Consumer preference for environmentally friendly products is growing at a rapid pace and it is having a significant impact on business.
Check out these numbers from a recent consumer survey:
- One in three consumers prefer eco-friendly options
- More than half of consumers oppose genetically modified (GMO) foods
- 35% of consumers say they would buy a product that’s better for the environment over other products that are cheaper
In another survey, 65% of consumers said they want to buy from brands with a purpose that advocate sustainability.
Eco-Friendly Product Options
Consumers today have more eco-friendly options than in years past. It’s more than organic fruits and vegetables. There are entire companies now producing products of all kinds that are environmentally friendly.
Did you know you could buy a green mattress? You can.
The Avocado green mattress is a 100% certified organic mattress. The company is climate neutral certified with net-zero carbon emissions, using 100% renewable energy, and has offset more than 53,000 tonnes of CO2 since 2019.
That’s just one example. We’re seeing a significant shift in the way products are produced and marketed.
You know about the significant problems that plastic is causing in our oceans. Sea2See partners with fishing communities to collect ocean plastic waste. They use this plastic waste as raw material to manufacture eyeglasses. The company collects an average of one tonne of plastic waste every other day.
There are nearly 15 billion mobile phones and devices active in the world. Have you thought about eco-friendly options when buying a phone case? Pela is marketing phone cases made from 100% compostable and sustainable bioplastic.
Major companies are also jumping on the trend. Tide detergent launched its plant based Purclean brand which is made using renewable energy and produced with no manufacturing waste. Adidas uses marine plastic and sells shoes and clothing products in its Primeblue line. Adidas has pledged to make its entire product line free from virgin polyesters by 2024.
Several clothing companies have made the move to using recycled or responsibly sourced renewable fabrics. The North Face refurbishes worn-out clothing and resells them under the Renewed label.
These are just a few examples of how far we’ve come in just a few short years.
Not All Products Are Eco-Friendly — Even if They Claim to Be
Consumers need to be careful when making choices, however, if they want to purchase eco-friendly products. Companies will sometimes use environmentally friendly messaging in their marketing without really being eco-friendly.
It happens often enough that there’s even a name for it — greenwashing — to try to attract consumers looking for environmentally friendly products.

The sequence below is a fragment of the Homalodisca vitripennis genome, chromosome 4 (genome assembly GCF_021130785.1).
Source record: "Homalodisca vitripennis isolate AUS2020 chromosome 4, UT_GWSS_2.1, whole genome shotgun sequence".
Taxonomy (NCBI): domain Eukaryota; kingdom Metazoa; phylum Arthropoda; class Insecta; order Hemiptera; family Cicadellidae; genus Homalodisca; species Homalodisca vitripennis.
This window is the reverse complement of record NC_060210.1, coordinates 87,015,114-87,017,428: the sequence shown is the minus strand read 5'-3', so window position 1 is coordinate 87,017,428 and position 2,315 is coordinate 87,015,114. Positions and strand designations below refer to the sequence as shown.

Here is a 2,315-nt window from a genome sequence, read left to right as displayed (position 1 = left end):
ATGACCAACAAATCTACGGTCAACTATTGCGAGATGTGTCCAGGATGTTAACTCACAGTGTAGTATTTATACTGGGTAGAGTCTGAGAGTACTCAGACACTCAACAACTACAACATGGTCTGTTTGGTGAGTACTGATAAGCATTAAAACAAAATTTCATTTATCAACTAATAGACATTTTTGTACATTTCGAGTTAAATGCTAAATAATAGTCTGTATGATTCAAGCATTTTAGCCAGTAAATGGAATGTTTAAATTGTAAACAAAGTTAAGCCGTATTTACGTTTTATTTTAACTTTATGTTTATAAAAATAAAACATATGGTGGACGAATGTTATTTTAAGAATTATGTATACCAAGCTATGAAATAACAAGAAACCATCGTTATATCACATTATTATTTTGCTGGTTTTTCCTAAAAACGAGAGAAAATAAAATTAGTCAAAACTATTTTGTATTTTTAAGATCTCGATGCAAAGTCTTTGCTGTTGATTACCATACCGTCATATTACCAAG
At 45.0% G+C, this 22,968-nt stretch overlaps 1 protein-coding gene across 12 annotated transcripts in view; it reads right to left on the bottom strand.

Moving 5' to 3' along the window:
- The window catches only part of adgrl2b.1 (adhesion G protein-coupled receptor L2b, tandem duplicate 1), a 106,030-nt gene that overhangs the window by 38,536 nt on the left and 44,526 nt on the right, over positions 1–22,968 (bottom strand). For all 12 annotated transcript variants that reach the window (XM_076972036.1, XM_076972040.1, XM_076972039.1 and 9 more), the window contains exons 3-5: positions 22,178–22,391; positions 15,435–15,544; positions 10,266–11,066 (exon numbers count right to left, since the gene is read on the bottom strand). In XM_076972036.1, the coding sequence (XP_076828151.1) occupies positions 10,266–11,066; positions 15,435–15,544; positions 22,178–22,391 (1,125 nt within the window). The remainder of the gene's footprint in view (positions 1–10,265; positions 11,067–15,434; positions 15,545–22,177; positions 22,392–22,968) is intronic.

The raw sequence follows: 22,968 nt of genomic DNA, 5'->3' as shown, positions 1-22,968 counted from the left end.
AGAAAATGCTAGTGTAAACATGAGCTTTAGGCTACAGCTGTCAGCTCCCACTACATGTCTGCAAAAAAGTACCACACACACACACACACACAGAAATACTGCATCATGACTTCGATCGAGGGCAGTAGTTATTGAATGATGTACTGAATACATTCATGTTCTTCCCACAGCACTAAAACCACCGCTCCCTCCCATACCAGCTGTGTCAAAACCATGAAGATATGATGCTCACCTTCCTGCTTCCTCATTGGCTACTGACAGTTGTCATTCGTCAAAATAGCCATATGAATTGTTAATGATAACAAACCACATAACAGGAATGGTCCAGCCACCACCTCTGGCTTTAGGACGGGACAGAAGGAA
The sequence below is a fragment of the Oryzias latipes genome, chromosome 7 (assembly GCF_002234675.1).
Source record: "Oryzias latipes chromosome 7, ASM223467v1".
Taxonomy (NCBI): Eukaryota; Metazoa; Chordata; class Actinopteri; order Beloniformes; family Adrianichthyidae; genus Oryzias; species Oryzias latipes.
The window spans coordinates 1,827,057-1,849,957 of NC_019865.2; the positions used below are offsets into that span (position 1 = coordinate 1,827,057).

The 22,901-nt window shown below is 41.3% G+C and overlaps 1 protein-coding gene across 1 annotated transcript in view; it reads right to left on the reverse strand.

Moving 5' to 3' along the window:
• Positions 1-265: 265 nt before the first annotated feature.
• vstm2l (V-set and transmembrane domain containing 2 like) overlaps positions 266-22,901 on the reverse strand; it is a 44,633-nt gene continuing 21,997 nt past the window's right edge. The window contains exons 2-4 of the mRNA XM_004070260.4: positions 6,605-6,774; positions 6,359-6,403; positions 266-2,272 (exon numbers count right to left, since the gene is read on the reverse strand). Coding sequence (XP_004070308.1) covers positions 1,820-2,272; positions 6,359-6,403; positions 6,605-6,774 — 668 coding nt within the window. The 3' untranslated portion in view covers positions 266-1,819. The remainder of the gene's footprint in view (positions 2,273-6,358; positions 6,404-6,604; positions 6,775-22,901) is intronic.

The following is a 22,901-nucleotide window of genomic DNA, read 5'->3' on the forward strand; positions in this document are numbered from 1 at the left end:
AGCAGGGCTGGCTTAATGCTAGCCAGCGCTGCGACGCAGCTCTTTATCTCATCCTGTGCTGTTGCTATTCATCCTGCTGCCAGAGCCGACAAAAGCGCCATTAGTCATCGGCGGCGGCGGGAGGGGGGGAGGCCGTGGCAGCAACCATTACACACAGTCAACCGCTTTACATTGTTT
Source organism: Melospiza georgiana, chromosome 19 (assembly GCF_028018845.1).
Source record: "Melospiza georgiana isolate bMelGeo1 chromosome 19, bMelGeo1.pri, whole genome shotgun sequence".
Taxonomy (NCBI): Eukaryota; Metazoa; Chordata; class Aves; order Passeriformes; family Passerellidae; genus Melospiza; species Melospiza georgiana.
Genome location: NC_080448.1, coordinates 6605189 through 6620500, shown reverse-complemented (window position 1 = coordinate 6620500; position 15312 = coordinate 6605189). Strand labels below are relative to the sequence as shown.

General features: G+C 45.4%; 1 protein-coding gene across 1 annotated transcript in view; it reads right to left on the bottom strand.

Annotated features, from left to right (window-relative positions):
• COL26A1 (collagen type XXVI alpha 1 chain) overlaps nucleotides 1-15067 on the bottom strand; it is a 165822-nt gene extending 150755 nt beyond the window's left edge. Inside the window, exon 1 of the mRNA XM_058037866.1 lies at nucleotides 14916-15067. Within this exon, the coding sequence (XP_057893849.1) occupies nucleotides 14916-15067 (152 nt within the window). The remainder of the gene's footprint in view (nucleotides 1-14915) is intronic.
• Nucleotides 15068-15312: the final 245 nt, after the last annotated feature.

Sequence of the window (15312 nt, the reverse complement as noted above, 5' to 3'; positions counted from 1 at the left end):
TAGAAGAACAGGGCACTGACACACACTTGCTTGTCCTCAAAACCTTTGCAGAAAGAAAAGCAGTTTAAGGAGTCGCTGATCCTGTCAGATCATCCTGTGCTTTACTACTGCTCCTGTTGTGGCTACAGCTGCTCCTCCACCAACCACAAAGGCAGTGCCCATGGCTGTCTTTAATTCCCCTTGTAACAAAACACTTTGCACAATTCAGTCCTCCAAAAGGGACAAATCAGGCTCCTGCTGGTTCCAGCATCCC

For consumers supporting an eco-friendlier and more sustainable lifestyle, it’s important to check the fine print. Look for products certified as organic or sustainable by independent agencies that you trust, such as the US Environmental Protection Agency, the Department of Energy’s Energy Star program, or the Made Safe program. Made Safe prohibits the use of 6,500 ingredients and toxic chemicals that can be harmful to the environment.
Businesses Are Embracing Sustainability Practices
Even businesses that aren’t marketing products as eco-friendly are responding to the environmental movement. A study by Deloitte reveals that more than half of U.S. businesses have increased their commitment to using renewable energy and reducing waste.
Businesses are increasingly paying attention to sustainable development, such as using renewable energy, lowering carbon emissions, and producing fewer waste by-products.
Companies are also responding to growing consumer demands. Two-thirds of the companies surveyed said customers are asking more questions about their environmental practices. That’s not surprising when you realize that 67% of consumers admit they are “very concerned” about climate change and carbon footprints.
The Deloitte report said that more businesses than ever have developed formal resource management plans. In many cases, fulfillment of these plans is being linked to compensation for executives.
Companies such as H&M, IKEA, and Walmart have made efforts waste across their supply chains to increase resource productivity. Pepsi and Coke have both formalized plans for better stewardship of water resource and set targets for replenishment.
Still, there’s a long way to go. Many companies are still not producing environmentally friendly products or taking proactive steps to reduce carbon footprints. It needs to be more than a marketing approach and more about a commitment to protect the environment.
Article Submitted By Community Writer